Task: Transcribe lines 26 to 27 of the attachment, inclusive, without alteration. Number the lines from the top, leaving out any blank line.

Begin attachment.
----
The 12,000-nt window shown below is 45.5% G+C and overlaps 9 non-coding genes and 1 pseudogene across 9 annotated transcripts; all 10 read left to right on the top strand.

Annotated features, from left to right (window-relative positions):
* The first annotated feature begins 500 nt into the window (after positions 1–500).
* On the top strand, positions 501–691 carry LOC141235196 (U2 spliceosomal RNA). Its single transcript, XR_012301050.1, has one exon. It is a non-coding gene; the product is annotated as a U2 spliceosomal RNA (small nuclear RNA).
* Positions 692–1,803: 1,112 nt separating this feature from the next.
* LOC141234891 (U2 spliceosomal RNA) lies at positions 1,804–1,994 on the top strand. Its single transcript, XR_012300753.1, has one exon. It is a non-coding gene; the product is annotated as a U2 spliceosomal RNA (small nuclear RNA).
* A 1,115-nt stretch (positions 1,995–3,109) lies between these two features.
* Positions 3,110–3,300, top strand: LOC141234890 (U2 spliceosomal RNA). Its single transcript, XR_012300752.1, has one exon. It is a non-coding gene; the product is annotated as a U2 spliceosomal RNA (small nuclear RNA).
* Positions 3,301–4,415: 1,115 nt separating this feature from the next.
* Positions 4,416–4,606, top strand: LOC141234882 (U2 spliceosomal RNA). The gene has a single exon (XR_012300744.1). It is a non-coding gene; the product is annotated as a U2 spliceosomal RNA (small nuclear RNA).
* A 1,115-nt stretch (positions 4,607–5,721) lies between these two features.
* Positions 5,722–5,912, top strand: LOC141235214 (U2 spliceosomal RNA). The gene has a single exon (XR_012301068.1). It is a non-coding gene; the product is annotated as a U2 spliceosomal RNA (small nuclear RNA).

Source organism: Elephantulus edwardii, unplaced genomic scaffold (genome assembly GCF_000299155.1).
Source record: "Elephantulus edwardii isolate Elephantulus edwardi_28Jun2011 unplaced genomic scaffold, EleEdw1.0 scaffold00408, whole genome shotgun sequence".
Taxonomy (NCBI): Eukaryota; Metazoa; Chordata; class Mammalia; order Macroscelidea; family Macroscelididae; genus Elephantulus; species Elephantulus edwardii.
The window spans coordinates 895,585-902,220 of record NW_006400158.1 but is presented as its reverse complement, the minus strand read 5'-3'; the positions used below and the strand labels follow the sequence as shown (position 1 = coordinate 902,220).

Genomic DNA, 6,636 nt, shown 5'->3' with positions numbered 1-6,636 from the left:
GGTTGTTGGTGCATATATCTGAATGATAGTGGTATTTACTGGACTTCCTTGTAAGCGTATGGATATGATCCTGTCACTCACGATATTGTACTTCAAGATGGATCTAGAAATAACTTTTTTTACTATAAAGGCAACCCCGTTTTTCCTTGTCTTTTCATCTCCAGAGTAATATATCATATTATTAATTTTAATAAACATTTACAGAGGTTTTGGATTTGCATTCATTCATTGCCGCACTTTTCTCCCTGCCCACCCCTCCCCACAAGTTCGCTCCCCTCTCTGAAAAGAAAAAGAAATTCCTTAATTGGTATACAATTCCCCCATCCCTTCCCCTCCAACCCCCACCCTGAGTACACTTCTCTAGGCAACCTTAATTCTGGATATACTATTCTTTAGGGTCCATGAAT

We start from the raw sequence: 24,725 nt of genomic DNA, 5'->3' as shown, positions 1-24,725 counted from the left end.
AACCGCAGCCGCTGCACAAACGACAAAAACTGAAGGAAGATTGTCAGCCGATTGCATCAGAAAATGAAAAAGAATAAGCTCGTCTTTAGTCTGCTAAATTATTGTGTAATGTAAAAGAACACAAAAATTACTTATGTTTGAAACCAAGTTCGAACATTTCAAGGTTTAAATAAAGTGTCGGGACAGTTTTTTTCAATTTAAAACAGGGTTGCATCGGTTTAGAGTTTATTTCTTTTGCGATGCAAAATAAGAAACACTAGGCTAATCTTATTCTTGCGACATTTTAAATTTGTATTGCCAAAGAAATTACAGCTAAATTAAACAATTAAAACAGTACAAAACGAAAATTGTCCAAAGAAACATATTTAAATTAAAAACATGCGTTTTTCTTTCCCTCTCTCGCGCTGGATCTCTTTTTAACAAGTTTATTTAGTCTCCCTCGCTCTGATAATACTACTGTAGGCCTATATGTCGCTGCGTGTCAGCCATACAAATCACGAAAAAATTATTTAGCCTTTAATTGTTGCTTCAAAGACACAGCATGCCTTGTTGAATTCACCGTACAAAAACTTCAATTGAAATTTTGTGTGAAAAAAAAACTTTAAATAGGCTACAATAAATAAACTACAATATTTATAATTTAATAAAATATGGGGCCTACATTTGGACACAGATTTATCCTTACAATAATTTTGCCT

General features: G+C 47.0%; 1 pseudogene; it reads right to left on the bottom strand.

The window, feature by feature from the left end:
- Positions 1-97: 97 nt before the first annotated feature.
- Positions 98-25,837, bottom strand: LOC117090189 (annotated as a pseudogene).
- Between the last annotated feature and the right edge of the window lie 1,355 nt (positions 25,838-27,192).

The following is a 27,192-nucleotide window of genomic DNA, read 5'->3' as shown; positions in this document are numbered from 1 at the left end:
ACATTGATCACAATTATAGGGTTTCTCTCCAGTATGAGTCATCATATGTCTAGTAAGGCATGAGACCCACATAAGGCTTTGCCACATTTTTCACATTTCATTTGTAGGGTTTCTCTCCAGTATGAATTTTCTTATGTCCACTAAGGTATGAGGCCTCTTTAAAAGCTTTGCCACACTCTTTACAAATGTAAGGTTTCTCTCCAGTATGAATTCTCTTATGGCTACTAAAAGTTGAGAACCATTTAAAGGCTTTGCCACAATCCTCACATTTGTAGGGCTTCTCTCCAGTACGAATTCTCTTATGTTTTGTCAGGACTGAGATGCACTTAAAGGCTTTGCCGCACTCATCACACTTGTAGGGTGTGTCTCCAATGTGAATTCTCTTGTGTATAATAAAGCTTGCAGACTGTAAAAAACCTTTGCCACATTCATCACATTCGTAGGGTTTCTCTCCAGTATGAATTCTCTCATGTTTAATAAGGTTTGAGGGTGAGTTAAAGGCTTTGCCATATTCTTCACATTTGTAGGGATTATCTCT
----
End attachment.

The following is a 27,192-nucleotide window of genomic DNA, read 5'->3' as shown; positions in this document are numbered from 1 at the left end:
ACATTGATCACAATTATAGGGTTTCTCTCCAGTATGAGTCATCATATGTCTAGTAAGGCATGAGACCCACATAAGGCTTTGCCACATTTTTCACATTTCATTTGTAGGGTTTCTCTCCAGTATGAATTTTCTTATGTCCACTAAGGTATGAGGCCTCTTTAAAAGCTTTGCCACACTCTTTACAAATGTAAGGTTTCTCTCCAGTATGAATTCTCTTATGGCTACTAAAAGTTGAGAACCATTTAAAGGCTTTGCCACAATCCTCACATTTGTAGGGCTTCTCTCCAGTACGAATTCTCTTATGTTTTGTCAGGACTGAGATGCACTTAAAGGCTTTGCCGCACTCATCACACTTGTAGGGTGTGTCTCCAATGTGAATTCTCTTGTGTATAATAAAGCTTGCAGACTGTAAAAAACCTTTGCCACATTCATCACATTCGTAGGGTTTCTCTCCAGTATGAATTCTCTCATGTTTAATAAGGTTTGAGGGTGAGTTAAAGGCTTTGCCATATTCTTCACATTTGTAGGGATTATCTCT